Muni trail equipment

I have been riding my unicycle for about a year now and haven’t had even a touch of guilt that my mountain bike is still hanging from the garage celling with dust on it. So I have begun going through my repair kits to make them muni friendly. When I would mountain bike I took everything I would need for a repair since a two hour ride could easily put me two days hike back to the car. With my unicycle I don’t travel as far and was wondering what equipment for repairs everyone else brings with them, or if most just walk/jog back to the car and make the repair there.

very handy Muni tool to have in your backpack…

if you wanna be prepared, a tube/patch kit and a set of allen wrenches, and maybe a crank tool (depending on what kind of cranks you have) should be more than enough. oh and for a muni, regular mountain bike tire levers might not be strong enough, but flats are pretty rare.

I carry a patch kit, pump, tube and a wrench(es) that fits basicly everything (6mm for seat clamp, allen wrench for my crank bolt for my Profile set-up and a 6" crescent wrench), water and a PowerBar (or some other energy back-up fuel source). If there is any chance of rain/foul weather I tote along a rain vest - more for warmth than for wet. I put all of this in my Camelbak “Mule.”

I would carry a 14 mm socket or specialty wrench for your crank arms if you have a taper crank.


I ride with a pump, 10mm socket on a socket driver, metric hex keys, a spare tube and tire levers. The 10mm socket is to tighten the nuts under the seat and bearing holders. The Hex keys are for my seatpost clamp. I don’t carry a 14mm socket because it’s heavy, so I check the crank nuts before the ride.

Fortunately you don’t get as far away from civilization in an equal amount of riding time to your bike. But it’s still good to be prepared instead of having to walk out.

Generally what I like to carry is enough tools to tighten anything tha can come loose on the uni, and a patch kit. That means you also need tire irons and a pump. I have a tiny little pump that work on Schraeder or Presta, so I’m well covered there.

The actual tools I usually have on me are a Park multi-allen wrench, a Swiss army knife, and a stupid 5/16" allen wrench because both my Wilder and GB4 frames have this one set of ridiculous non-metric screws holding the wheel on. No proper tire irons.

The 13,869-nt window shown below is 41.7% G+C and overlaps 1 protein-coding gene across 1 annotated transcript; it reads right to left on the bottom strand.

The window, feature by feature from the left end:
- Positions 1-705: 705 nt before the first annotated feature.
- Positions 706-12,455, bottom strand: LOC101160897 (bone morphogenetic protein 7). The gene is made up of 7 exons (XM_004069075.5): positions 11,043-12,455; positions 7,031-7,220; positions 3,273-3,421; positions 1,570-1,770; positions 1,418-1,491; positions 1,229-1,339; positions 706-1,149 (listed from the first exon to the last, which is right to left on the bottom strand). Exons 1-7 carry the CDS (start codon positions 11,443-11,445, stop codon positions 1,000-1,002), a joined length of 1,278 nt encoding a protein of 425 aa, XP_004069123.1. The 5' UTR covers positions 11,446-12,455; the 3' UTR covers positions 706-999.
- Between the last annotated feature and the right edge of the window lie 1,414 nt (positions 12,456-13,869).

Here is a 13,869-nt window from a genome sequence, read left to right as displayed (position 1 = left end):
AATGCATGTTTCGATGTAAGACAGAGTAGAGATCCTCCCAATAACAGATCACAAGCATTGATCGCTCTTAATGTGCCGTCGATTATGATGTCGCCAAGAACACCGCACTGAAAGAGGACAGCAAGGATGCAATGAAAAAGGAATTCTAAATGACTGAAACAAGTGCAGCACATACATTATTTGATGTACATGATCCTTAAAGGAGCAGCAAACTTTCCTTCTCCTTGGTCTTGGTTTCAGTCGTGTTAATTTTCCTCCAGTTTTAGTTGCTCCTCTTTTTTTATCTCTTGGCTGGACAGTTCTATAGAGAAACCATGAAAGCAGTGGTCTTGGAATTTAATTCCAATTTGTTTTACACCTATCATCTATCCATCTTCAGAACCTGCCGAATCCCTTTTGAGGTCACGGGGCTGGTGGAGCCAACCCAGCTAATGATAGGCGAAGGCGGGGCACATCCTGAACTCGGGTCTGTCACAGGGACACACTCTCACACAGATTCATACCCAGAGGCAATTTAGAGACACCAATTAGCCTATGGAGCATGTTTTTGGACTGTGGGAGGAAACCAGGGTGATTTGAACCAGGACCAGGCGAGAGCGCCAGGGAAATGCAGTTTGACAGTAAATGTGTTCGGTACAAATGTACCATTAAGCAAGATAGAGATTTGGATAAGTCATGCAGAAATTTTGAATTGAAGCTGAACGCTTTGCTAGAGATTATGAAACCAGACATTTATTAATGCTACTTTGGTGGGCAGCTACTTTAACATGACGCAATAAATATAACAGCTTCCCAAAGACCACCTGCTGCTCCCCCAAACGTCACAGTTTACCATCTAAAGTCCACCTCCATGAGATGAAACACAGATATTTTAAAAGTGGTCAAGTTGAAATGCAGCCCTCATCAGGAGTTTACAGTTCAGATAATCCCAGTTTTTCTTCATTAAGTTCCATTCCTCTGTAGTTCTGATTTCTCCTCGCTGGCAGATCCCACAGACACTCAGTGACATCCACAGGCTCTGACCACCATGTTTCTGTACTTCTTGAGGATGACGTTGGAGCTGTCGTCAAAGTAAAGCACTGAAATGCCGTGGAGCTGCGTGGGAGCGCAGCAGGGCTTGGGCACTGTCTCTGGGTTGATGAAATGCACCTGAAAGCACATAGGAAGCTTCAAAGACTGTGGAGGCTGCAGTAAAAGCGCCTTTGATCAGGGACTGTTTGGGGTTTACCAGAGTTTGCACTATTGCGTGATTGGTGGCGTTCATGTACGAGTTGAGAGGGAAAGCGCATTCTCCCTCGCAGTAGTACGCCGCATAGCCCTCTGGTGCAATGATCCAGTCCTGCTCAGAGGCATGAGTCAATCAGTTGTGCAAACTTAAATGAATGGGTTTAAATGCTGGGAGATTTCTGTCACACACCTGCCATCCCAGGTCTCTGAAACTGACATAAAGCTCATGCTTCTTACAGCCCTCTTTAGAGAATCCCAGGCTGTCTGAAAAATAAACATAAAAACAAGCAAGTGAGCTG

Also bring a phone if you have one. Though you might not have a signal, I’m always surprised at the places where I do get a signal (middle-of-nowhere Salmon Falls Trail) and where I don’t, such as downtown frikkin’ Moab (Nextel). Maybe they’ve updated their coverage since last year.

My last trail ride ended with about a 4 mile walk out, carrying the unicycle over my shoulder. Unfortunately there isn’t much you can do when your tire explodes, breaking the wire on the tire’s bead and blowing a 2" hole in the tube. I still need to order a new tire!

I got some 8 or 9mm? Allen bolts for my tapered cranks from the local bike store. Easy to carry an allen wrench.

Re: Muni trail equipment

I keep a MUni tool kit in a Camelbak dedicated to the purpose.
Included are

Micro pump
Patch kit
Plastic tire levers
Schrader valve tool
10mm flex socket (fits saddle nuts) with extension and wrench
Allen wrenches
Philips screwdriver
Spoke wrench
15mm cone wrench (for emergency pedal tightening)
14mm(?) socket (for tightening tapered crank nuts/bolts)

The weight of the tools is 17 oz (480g).

I don’t usually carry spares (spokes, pedals, tire, tube, etc.).


I tend to carry what I consider to be appropriate for the ride.

For shorter rides by myself I’ll bring just the minimum which is an Altoids tin full of allen keys and other small tools. Just the minimum to tighten things that may come loose during the ride. My little kit also contains a spoke key and a schrader valve tool to tighten a leaky tire valve.

For longer rides, or rides that take me farther from civilization, I’ll carry more. For the longer rides I’ll take the pump and patch kit, tire levers, and a nut driver to tighten the bolts under the seat. And a 14 mm wrench if I’m on a unicycle with square taper cranks.

For epic rides where I’ll be out for many hours and for group rides, I’ll take even more. On these rides I may bring along a spare tube along with tools that will fit other unicycles and little extras like spare crank nuts and a 14 mm wrench to tighten a loose crank. Strangely, my little tool kit gets more use on a group ride than when I ride by myself. It seems a lot of people on group rides don’t bring tools with them or don’t have all the tools that they need.

I have had to walk back to the car a couple of times. Once was on a muni ride back when I was riding a Pashely with the standard square taper cranks. A crank came loose and I couldn’t get it to stay tight even though I had a 14 mm socket wrench with me. Fortunately I was within a mile from the car so it wasn’t too bad. Another time was when I broke my Profile crank during a muni ride. No trail side repair for that. Another time was when a sealed bearing in a pedal fell apart and the pedal fell off the spindle. Fortunately those failures also happened close to the car.

Twice I’ve rolled my Coker to a bike shop to get a crank tightened (I didn’t have my crank tools with me). That was all before I knew how to properly tighten the cranks. Now I know how to properly tighten the cranks on and I haven’t had a loose crank problem since. A torque wrench is the key to getting the cranks properly tight.